What “difficulties” do Albert and Paul encounter on the medical evacuation train? What does this reveal about them? (246-249)
How do the men respond the sisters’ prayers at the Catholic hospital? (251-252). Why do you think the soldiers have this attitude? Also discuss the general lack of religion in this war novel considering the commonly held belief that “there are no atheists in foxholes.” What inferences can you make?
Describe the conditions in the hospital. Also, what is the dying room? Why does the author include a trip to the hospital in his portrayal of the war?
According to Josef, why is the war a glorious time for all surgeons? (259)
Reread page 263 starting with “A man cannot realize…” and continuing until, “And what shall come out of us?” (264). Find examples of Paul’s disillusionment and emerging nihilism. (Nihilism is the delusion that things [or everything, including the self] do not exist; a sense that everything is unreal; complete denial of all established authority and institutions.)
Explicate this quote, “The devil take all conventions, they were made for other times” (266). Although this specifically refers to Lewandowski and his wife, find other examples from the novel of when the conventions of “normal” life are cast aside. Are the conventions people follow absolute or the product of a specific environment? Elaborate.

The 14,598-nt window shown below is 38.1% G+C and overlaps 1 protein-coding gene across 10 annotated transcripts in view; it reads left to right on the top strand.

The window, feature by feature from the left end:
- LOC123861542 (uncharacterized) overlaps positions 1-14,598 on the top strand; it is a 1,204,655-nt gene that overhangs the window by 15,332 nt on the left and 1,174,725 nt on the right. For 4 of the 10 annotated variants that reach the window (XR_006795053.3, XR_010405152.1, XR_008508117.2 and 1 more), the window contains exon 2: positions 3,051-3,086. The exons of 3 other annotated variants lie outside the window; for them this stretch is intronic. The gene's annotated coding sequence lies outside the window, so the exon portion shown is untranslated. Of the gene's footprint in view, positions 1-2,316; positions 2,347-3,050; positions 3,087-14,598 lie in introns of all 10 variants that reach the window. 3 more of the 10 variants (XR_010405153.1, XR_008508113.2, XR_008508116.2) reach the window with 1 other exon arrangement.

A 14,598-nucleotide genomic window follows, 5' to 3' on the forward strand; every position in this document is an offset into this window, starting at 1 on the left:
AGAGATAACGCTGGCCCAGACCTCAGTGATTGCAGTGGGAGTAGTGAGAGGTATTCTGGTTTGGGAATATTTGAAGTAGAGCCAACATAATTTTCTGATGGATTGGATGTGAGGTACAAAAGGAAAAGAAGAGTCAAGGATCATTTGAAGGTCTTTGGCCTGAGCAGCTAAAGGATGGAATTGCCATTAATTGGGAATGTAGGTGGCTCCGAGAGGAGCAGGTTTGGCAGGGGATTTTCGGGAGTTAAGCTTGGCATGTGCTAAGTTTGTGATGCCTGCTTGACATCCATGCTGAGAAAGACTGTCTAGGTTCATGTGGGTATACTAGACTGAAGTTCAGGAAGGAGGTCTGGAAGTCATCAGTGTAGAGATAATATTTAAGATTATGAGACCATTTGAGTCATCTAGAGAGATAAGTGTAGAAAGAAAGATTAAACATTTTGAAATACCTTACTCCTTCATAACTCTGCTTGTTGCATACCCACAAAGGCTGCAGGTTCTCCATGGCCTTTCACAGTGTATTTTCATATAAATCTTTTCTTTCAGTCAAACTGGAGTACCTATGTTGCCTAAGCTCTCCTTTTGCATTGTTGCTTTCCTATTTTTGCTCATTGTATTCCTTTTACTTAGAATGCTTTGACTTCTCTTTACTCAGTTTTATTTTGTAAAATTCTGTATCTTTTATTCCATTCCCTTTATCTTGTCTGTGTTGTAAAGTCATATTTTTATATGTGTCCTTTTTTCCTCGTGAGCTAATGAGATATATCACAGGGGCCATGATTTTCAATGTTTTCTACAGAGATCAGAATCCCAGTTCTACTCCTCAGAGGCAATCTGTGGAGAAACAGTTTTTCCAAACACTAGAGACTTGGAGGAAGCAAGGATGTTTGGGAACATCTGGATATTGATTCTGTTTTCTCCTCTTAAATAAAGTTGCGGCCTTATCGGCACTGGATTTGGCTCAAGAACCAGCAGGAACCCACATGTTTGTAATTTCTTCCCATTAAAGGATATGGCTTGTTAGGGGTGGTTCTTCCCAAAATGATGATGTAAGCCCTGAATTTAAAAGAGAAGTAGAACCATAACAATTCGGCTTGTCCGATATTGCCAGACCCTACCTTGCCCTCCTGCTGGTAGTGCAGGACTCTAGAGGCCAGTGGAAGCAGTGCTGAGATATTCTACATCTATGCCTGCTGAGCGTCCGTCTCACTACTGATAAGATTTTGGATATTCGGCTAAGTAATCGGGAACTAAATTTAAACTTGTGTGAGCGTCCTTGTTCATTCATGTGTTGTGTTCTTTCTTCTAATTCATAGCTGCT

How does Kropp’s amputation affect him mentally? (262, 268)
Why do you think the author skips over Paul’s second visit home and return to the front? (269)
Chapter 11 (p. 271-291)
“War is the cause of death like cancer and tuberculosis, like influenza and dysentery. The deaths are merely more frequent, more varied and terrible” (271). What are some other crucial differences between death caused by disease vs. death caused by war?
What is so painful and frustrating to the soldiers during the summer of 1918? (284-285).
What evidence is there that Germany is not faring well in the war? (280-282, 286)
*In your character notes, be sure to fill in what happens to Detering (275-277), Bertinck (283-284), Leer (284), and Kat (287-291).
Chapter 12 (p. 293-296)
Reread the prophetic paragraph on page 294 that starts with, “And men will not understand us…” How does the fact that Remarque wrote this novel 10 years after the war affect your understanding of the paragraph?
Why do you think the author chose to make Paul’s death so vague?
What is ironic about Paul’s death? (296)
Analyze the last line, focusing on the underlined parts: “Turning him over one saw that he could not have suffered long; his face had an expression of calm, as though almost glad the end had come” (296).
What was the author’s purpose in writing this novel? How does Remarque’s writing this book relate to the promise Paul made to Gerard Duval? Was Remarque’s method of achieving his purpose effective?
Remarque chose to write this novel in present tense instead of past tense. Why do you think he chose present tense? How does this affect the reader’s experience of the story?
The main characters, Paul and his friends, do not have strong personalities and instead are portrayed as rather vague “everymen.” Why do you think the author made this choice? (For contrast, think of how Chinua Achebe created a very specific character in Okonkwo.) What is the effect of telling this war story from the point of view of a character devoid of a strong personality?